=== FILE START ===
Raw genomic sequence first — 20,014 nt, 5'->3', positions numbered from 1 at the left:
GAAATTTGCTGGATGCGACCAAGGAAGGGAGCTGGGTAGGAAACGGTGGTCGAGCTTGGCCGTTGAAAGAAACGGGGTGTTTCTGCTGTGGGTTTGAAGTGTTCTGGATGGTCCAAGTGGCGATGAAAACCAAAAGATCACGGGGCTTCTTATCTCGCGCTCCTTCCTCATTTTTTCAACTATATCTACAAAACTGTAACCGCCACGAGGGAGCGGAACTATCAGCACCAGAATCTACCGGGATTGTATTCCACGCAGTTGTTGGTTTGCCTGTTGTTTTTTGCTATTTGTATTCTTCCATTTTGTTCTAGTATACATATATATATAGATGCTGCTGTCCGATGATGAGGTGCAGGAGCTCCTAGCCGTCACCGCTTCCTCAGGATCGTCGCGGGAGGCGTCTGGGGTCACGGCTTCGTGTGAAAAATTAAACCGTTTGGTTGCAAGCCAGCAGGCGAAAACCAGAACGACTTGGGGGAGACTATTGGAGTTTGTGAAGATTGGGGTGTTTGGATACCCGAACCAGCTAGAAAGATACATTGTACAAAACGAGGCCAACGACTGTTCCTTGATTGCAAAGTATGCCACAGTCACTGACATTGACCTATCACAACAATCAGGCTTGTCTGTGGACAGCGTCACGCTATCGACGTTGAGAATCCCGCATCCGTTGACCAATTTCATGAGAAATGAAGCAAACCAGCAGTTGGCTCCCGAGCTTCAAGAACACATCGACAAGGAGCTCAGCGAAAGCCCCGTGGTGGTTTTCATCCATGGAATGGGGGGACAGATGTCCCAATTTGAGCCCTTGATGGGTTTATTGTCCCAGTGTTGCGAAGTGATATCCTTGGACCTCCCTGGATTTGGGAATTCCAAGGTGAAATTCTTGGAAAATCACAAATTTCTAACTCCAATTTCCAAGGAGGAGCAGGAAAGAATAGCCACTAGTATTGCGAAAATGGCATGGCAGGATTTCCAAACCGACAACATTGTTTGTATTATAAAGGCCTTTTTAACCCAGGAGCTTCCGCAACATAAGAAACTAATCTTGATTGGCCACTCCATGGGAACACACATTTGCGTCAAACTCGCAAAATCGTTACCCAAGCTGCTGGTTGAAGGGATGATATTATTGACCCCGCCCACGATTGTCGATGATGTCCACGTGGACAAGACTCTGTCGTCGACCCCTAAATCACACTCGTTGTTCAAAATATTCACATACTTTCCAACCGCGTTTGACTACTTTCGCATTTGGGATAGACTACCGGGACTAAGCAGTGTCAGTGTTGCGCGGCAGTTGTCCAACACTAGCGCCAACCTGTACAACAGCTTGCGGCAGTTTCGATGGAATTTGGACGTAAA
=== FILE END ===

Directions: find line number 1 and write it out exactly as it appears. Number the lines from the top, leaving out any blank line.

Raw genomic sequence first — 20,014 nt, 5'->3', positions numbered from 1 at the left: